James Cook University
Journal of Australian, Canadian, and Aotearoa New Zealand Studies 1, issue 2 (December 2021): 73-108, https://doi.org/10.52230/LDYB2302
During his career, Louis Becke, the most internationally well-known Australian writer of the South Pacific region at the turn of the nineteenth century, wrote a series of novellas, stories, and articles that featured the infamous conman and thief, Captain William ‘Bully’ Hayes, with whom he had sailed through the Pacific Islands for a short period. Influenced by the work of Robert Louis Stevenson and earlier accounts of piracy in the Pacific, Becke’s fictionalized version of Hayes was the original archetypal South Pacific pirate character: a Long John Silver of the South Seas. Beginning with the first major work about Hayes, A Modern Buccaneer, substantially written by Becke although published under Boldrewood’s name, Becke’s re-imagined Hayes became the pervasive Pacific pirate literary trope not only throughout Becke’s books, stories, and articles but also within the work of subsequent writers.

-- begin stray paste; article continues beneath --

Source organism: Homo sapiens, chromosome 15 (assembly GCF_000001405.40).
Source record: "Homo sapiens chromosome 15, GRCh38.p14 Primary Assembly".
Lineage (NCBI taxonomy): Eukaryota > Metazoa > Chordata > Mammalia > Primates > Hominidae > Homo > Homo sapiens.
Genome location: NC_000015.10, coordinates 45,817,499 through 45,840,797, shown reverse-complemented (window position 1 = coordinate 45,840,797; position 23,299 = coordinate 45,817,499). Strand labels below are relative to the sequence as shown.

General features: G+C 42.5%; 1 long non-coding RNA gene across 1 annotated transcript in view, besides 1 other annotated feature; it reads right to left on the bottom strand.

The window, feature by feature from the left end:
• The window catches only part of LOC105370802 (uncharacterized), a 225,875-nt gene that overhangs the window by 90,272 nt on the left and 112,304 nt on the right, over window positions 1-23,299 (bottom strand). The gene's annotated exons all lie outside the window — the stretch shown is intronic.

Louis Becke, Robert Louis Stevenson, Pirates, Pacific literature, Bully Hayes